Karaoke contest puts the fun in arbitration, as litigants use songs to make their case before a bona fide judge – and it’s coming to Hong Kong
Can’t decide where to have dinner? Sick of mum’s curfew? You need Karaoke Court, unconventional but legally binding arbitration; dreamed up by an arts-loving Singaporean lawyer, it’s coming to Hong Kong
Take a real-life arbitration process in front of a bona fide judge, add a jury-audience and cases heard through the medium of song and you have Karaoke Court.
And it’s coming to Hong Kong, a city where karaoke regularly hits fever pitch, on August 22 at Duddell’s 4/F Salon and Terrace in Central.
Participants sign an arbitration contract and the court’s decisions are legally binding. The fun part is when litigants sing their cases, whether it’s a dispute about where to go on the next family holiday or where friends should eat for dinner.
The concept is the brainchild of Singaporean Jack Tan, who wanted to explore the connection between society, law and art.
“Karaoke Court was inspired by the way different societies and subcultures have managed disputes through artistic expression, such as the origins of hip-hop, the Maltese song duel and of course the more famous Eskimo/Inuit song duel,” he says. Inuit litigants traditionally present grievances to their communities for judgment in the form of humorous and satirical song.
This non-Western and non-establishment system of conflict resolution appealed to Tan.
“While our normal way of doing law in courts is adversarial, antagonistic and serious, Karaoke Court as a binding arbitration process tries to make cooperation, empathy and humour the fundamental basis for litigation. This artwork is a way of reimagining a … basis for law.”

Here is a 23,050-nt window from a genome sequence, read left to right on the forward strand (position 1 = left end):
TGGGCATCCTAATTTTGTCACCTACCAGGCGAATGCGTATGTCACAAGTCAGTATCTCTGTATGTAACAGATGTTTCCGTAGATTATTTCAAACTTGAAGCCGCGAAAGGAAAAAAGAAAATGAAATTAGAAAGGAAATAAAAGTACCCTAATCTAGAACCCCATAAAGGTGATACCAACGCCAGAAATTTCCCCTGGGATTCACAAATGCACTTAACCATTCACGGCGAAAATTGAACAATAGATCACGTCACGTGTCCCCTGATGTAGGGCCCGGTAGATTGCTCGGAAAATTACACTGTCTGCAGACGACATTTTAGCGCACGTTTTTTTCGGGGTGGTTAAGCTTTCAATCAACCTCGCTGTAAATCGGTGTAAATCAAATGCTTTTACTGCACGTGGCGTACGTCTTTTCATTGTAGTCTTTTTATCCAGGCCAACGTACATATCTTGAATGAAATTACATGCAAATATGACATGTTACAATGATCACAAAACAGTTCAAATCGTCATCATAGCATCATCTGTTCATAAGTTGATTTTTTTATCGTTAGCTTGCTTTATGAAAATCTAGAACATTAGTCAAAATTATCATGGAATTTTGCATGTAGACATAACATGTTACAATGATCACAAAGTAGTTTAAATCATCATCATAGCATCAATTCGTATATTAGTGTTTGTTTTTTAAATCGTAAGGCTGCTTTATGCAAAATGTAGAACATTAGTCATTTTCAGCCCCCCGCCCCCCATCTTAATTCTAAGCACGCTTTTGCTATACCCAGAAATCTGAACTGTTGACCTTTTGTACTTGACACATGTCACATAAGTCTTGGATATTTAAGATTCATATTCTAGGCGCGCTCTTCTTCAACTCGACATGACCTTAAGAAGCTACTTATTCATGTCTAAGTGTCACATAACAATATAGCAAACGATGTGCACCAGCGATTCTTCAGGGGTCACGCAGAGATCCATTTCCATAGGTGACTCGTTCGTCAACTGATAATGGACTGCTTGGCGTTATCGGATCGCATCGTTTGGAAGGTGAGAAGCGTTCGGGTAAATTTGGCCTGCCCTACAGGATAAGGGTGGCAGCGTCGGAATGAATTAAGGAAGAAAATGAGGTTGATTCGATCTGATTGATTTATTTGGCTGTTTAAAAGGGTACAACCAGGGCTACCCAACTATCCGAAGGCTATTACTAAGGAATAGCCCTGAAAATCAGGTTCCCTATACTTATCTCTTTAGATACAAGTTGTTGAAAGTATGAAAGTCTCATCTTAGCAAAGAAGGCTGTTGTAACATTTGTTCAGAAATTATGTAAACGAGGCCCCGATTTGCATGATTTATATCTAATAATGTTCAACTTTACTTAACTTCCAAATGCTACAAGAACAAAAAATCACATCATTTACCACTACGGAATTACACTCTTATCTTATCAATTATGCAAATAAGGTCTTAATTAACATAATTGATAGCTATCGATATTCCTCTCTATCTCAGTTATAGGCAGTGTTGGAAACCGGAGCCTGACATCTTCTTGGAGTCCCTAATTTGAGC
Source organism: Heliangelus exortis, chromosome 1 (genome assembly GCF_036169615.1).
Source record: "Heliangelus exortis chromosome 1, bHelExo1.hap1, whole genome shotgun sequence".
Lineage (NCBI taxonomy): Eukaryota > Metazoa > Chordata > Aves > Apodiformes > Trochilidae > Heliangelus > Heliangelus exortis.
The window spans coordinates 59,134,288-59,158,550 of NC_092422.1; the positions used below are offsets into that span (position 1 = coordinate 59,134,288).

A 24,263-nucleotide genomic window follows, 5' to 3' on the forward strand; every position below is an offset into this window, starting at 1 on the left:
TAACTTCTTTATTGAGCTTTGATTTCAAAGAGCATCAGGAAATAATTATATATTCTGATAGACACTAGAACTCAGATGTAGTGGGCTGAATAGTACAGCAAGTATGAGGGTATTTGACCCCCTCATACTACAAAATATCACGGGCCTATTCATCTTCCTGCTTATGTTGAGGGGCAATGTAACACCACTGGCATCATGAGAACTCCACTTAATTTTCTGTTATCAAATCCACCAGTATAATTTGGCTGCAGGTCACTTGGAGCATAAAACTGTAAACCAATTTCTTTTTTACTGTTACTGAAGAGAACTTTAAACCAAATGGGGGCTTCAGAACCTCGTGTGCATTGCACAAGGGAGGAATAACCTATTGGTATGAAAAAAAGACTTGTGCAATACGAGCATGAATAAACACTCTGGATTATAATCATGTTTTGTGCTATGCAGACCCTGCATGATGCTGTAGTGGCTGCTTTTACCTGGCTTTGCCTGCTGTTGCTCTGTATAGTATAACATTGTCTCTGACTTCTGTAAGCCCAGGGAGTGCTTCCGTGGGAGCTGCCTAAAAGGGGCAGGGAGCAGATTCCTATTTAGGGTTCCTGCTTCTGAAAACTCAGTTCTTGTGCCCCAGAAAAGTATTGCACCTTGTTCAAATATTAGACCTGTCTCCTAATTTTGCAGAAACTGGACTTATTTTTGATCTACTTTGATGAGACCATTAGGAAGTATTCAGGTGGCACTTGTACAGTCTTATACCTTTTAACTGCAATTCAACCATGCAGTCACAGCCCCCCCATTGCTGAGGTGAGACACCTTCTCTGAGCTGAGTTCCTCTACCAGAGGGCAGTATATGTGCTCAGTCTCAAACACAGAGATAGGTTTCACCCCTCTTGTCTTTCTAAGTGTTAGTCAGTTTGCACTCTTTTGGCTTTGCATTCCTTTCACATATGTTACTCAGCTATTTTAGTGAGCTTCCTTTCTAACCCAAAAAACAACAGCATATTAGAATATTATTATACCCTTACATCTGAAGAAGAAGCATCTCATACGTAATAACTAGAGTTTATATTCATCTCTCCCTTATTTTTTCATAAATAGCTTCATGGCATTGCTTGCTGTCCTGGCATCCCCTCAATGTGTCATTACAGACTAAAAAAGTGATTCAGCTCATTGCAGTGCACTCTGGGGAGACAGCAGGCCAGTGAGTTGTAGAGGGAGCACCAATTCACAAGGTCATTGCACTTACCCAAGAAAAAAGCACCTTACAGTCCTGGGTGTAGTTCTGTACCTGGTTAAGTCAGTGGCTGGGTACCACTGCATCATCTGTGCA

Tan was born into a typical Asian family where, he says, career options were limited to lawyer, doctor, engineer or accountant. He chose a legal path, earning a law degree at the University of Hull in England in the 1990s, before joining a commercial law firm as a trainee solicitor, where he campaigned on issues including racism and domestic violence.
“At the end of my training, instead of taking [up] a job offer in the firm’s litigation department, I went to art school and studied ceramics and sculpture. Nowadays, my love of law and art are combined,” he says.
Tan says while Karaoke Court is fun, the disputes are real.
“Even if some cases seem trivial, they symbolise real longstanding irritations or challenges in the singer-litigants’ relationships.”
Tan says one of his favourite disputes was during a session in Singapore in 2015, when a woman in her late twenties brought a case against her mother for imposing a daily 10pm curfew on her since she was a teenager.
“The issue here was a lack of trust. The daughter sang Cyndi Lauper’s Girls Just Wanna Have Fun and the mum sang The Carpenters’ Close To You. Funnily enough, the mum won, despite most of the jury being around the daughter’s age.
“The curfew was relaxed after the Karaoke Court hearing, even though the mother won and it was her right to formally impose the curfew under the terms of the arbitration contract.
“This kind of graciousness by the winner happens a lot. That’s the real power of litigating via performance and song.”
For Karaoke Court Hong Kong, two cases will be heard:
Case no: 1 – Zoe loves mornings and breakfast. But her friend Hin prefers hanging out at night and never eats breakfast. They can’t agree on a good time to hang out.
Case no: 2 – Two friends who are both artists will sing about “whether contemporary art is dead”.
The court will be presided over by Symon Wong Yu-wing, a former Hong Kong magistrate.
Karaoke Court, August 22, 6.30-10pm, Duddell’s, Level 3, Shanghai Tang Mansion, 1 Duddell Street, Central.
Tickets to join the jury (audience) are HK$300 per person, and include a dim sum dinner and drink. Those registering as singer-litigants will attend as guests. More details here: